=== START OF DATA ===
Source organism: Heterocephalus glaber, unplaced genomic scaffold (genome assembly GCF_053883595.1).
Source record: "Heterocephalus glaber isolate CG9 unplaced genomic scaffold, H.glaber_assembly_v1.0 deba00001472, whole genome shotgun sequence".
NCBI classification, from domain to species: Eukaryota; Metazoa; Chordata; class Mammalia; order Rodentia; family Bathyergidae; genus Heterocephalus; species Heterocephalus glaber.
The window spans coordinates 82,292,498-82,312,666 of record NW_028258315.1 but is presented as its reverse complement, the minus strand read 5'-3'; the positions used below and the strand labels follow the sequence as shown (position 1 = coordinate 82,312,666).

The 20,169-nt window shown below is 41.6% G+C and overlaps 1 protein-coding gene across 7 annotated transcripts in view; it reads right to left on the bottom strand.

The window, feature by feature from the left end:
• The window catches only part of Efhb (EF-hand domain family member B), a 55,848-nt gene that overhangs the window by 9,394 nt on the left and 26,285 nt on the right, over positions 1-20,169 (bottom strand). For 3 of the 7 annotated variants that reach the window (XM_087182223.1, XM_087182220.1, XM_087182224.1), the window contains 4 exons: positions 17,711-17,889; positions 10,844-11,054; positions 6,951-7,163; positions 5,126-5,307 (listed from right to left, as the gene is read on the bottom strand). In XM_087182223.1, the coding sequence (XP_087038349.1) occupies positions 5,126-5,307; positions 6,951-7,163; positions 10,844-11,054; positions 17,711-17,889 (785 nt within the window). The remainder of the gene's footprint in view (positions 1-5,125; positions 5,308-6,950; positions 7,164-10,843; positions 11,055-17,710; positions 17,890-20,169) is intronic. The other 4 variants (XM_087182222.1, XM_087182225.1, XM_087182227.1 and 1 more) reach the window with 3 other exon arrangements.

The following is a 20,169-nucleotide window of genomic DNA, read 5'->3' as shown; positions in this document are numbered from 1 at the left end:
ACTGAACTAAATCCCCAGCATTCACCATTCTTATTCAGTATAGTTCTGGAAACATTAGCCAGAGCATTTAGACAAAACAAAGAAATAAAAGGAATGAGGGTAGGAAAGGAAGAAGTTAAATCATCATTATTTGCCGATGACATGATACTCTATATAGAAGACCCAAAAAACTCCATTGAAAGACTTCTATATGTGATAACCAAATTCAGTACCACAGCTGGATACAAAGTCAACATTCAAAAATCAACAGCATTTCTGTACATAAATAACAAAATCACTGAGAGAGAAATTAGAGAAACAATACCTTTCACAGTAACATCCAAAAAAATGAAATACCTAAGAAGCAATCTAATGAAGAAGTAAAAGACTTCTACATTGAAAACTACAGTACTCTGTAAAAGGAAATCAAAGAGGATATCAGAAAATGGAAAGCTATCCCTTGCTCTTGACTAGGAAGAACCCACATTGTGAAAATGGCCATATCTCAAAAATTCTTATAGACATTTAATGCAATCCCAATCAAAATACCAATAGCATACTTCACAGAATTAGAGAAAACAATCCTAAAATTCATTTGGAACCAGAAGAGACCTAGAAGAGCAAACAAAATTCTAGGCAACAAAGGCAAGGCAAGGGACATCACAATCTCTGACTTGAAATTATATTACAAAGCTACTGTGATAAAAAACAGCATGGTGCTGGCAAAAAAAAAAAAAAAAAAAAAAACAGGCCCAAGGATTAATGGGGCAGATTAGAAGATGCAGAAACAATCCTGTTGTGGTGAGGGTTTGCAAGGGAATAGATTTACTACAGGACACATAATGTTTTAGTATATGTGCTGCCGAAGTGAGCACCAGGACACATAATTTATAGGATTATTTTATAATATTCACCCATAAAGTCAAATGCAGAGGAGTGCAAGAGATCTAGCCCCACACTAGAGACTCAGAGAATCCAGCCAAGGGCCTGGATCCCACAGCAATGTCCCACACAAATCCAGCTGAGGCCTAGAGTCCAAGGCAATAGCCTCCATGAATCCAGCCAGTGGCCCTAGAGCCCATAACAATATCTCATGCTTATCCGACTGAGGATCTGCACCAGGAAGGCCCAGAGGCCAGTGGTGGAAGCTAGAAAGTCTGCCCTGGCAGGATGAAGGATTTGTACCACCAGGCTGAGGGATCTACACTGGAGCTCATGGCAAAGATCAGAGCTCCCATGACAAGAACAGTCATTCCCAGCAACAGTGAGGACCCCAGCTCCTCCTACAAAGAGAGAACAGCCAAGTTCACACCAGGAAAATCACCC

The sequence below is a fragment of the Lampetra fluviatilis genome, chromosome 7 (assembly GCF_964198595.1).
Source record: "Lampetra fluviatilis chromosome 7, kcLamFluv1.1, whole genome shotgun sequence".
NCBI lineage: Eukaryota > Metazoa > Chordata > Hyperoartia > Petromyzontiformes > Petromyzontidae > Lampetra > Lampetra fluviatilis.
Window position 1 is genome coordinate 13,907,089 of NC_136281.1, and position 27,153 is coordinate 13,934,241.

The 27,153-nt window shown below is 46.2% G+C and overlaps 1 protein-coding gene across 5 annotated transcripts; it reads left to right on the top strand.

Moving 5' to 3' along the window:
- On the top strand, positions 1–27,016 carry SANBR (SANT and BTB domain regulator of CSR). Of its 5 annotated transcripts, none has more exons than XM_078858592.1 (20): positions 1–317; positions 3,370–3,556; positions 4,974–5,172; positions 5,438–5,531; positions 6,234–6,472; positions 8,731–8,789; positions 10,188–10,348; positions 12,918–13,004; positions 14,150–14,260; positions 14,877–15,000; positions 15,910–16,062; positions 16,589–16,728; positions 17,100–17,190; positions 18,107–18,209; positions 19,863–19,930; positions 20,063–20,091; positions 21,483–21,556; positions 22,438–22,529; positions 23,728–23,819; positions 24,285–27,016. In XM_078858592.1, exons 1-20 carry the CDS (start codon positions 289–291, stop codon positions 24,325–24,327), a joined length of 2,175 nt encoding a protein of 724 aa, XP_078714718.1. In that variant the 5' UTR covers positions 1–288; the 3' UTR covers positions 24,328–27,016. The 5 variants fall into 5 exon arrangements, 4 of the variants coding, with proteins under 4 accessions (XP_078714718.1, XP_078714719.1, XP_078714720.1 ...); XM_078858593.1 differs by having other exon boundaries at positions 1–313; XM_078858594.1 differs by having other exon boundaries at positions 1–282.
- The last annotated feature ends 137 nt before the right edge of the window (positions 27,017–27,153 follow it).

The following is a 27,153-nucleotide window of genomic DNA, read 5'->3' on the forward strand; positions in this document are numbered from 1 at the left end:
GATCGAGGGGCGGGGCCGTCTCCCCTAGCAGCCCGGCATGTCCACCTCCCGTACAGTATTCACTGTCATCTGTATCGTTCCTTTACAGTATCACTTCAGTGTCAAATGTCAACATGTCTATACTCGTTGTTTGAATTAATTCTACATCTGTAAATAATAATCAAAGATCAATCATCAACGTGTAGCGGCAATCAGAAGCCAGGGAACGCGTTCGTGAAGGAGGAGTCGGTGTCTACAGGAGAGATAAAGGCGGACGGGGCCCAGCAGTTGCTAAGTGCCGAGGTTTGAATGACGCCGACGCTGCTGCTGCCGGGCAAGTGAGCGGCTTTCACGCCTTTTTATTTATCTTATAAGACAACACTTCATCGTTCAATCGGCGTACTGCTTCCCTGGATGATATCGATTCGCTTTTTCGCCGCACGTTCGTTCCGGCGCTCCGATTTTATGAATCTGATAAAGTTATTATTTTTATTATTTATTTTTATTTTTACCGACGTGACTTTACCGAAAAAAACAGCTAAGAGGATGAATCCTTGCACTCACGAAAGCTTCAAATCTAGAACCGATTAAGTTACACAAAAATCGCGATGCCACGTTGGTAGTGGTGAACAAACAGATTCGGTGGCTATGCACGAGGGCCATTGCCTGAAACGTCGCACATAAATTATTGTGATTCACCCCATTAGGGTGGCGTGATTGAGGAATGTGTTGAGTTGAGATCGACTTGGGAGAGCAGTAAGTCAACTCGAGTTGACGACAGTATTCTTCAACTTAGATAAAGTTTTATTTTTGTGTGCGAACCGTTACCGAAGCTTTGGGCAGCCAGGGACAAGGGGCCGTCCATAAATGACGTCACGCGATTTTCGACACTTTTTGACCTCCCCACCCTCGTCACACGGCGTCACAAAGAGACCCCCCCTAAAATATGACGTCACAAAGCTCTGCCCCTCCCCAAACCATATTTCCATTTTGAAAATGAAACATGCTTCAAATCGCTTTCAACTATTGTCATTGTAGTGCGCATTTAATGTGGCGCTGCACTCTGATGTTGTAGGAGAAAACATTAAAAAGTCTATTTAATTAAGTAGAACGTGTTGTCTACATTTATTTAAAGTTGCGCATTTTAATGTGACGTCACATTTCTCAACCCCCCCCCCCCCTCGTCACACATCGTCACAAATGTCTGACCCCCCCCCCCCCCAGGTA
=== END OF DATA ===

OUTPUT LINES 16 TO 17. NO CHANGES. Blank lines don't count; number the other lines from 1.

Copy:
- On the top strand, positions 1–27,016 carry SANBR (SANT and BTB domain regulator of CSR). Of its 5 annotated transcripts, none has more exons than XM_078858592.1 (20): positions 1–317; positions 3,370–3,556; positions 4,974–5,172; positions 5,438–5,531; positions 6,234–6,472; positions 8,731–8,789; positions 10,188–10,348; positions 12,918–13,004; positions 14,150–14,260; positions 14,877–15,000; positions 15,910–16,062; positions 16,589–16,728; positions 17,100–17,190; positions 18,107–18,209; positions 19,863–19,930; positions 20,063–20,091; positions 21,483–21,556; positions 22,438–22,529; positions 23,728–23,819; positions 24,285–27,016. In XM_078858592.1, exons 1-20 carry the CDS (start codon positions 289–291, stop codon positions 24,325–24,327), a joined length of 2,175 nt encoding a protein of 724 aa, XP_078714718.1. In that variant the 5' UTR covers positions 1–288; the 3' UTR covers positions 24,328–27,016. The 5 variants fall into 5 exon arrangements, 4 of the variants coding, with proteins under 4 accessions (XP_078714718.1, XP_078714719.1, XP_078714720.1 ...); XM_078858593.1 differs by having other exon boundaries at positions 1–313; XM_078858594.1 differs by having other exon boundaries at positions 1–282.
- The last annotated feature ends 137 nt before the right edge of the window (positions 27,017–27,153 follow it).